No Resolution for Standard Life as Pearl blocks takeover bid

31 October 2007
Pearl Group – Resolution’s biggest shareholder – has rejected its rival’s takeover bid for the life funds specialist.

Last week, Edinburgh-based Standard Life offered 517p in cash and 0.715 new Standard Life shares in an acquisition bid for Resolution, valuing the company at approximately £4.9 billion.

At the time, a statement said that the board of Resolution “unanimously recommends Standard Life’s offer” with chairman Clive Cowdery, saying, "we believe this transaction represents an attractive balance for Resolution shareholders, who will receive a substantial proportion of their investment in cash while retaining an equity interest in the value expected to be delivered from the enlarged group.”

But, just prior to the bidding deadline the Pearl Group, which already owned 16.5 per cent of Resolution’s shares, stepped in, offering 720p a share (£4.93 billion). The group also upped its stake in the company by 7.7 per cent to become the largest shareholder and in a position to block the Standard Life offer.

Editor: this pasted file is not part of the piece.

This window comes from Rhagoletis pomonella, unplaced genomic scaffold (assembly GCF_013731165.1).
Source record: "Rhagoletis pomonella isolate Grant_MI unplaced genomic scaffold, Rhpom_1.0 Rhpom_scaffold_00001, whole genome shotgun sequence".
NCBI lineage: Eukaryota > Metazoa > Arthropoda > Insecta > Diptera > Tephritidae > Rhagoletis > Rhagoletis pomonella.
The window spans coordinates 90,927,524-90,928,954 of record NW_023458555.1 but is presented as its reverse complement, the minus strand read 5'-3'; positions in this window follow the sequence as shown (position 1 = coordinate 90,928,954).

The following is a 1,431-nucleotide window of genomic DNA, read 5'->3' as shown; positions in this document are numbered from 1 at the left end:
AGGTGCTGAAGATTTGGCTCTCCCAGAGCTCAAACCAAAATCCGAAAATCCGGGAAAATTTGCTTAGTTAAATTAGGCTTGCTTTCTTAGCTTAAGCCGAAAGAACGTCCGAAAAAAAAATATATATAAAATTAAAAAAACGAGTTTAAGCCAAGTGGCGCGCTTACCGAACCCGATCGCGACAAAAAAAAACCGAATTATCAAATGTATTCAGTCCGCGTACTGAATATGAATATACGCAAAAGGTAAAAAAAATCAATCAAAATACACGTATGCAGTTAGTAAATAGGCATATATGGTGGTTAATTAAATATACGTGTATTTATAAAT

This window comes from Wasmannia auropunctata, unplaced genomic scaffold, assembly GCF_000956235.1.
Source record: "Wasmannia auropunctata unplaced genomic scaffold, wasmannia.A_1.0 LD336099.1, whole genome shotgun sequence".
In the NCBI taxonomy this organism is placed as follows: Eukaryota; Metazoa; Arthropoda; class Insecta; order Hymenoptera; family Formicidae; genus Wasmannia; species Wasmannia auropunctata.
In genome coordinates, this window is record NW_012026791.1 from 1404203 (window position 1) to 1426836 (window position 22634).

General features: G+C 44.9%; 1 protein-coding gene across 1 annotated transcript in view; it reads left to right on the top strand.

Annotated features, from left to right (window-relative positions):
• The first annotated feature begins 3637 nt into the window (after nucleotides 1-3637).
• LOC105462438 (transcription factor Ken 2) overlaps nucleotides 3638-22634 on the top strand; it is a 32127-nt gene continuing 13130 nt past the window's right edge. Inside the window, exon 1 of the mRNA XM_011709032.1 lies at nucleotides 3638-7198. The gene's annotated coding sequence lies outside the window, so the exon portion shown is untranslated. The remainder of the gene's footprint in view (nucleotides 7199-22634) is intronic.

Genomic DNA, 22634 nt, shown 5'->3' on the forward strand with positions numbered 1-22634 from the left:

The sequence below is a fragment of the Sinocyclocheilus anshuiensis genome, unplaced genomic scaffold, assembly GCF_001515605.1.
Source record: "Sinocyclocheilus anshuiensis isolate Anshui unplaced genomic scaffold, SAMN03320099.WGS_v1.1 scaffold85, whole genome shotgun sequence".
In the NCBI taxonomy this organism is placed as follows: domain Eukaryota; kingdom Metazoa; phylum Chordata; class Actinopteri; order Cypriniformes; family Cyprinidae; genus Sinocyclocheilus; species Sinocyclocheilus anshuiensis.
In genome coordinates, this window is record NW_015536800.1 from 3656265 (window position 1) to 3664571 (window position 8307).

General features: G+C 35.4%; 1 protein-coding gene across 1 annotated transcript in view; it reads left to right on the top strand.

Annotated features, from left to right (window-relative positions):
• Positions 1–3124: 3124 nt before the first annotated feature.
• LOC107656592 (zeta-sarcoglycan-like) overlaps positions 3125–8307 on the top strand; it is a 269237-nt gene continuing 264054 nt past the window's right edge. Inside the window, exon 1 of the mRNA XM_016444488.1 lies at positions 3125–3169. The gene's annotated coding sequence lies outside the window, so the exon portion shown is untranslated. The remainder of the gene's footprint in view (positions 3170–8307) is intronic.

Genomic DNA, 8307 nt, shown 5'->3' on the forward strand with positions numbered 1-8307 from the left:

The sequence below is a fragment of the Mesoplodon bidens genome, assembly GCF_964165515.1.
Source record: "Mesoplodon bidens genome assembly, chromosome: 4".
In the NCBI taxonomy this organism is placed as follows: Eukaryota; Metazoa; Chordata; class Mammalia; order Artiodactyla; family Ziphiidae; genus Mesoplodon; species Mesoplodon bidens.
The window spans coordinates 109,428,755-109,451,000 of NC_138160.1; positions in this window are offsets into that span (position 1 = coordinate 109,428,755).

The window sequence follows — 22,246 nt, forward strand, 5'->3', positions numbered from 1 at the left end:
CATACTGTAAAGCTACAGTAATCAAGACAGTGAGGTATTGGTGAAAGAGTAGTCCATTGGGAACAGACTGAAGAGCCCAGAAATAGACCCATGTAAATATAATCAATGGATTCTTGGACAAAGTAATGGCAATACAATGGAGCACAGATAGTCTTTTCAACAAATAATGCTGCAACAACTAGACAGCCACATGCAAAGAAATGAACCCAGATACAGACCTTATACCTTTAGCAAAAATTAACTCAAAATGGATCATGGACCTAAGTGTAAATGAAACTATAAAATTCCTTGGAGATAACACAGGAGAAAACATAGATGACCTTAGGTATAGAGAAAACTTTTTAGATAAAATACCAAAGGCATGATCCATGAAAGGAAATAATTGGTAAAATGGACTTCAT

Yesterday, it emerged that Standard Life was reprimanded by the Takeover Panel over its bid following reports the firm has flouted takeover rules, and reports suggested that Resolution had withdrawn its earlier support of Standard Life’s bid.

Today, the Pearl Group has done what was widely expected; using its position as the largest shareholder coupled with the fact that Standard Life needs a 75% shareholder backing, it has rejected its rival’s bid, telling Standard Life to either come up with a different proposal or walk away.

In a statement, the Pearl Group said: “Pearl confirms that it will vote against the resolutions to implement the Scheme {Standard Life’s bid} on the current terms. As a result, because of the size of Pearl’s holding in Resolution, Pearl believes that the Scheme is in practice incapable of becoming effective.

“Therefore, Pearl believes it is incumbent on Standard Life to clarify immediately for all

Resolution shareholders whether or not it will restructure its offer, and if so how.

“In the meantime Pearl maintains a dialogue with the Board of Resolution with respect to

Pearl’s increased cash offer, which is of higher value and considerably more certain.”

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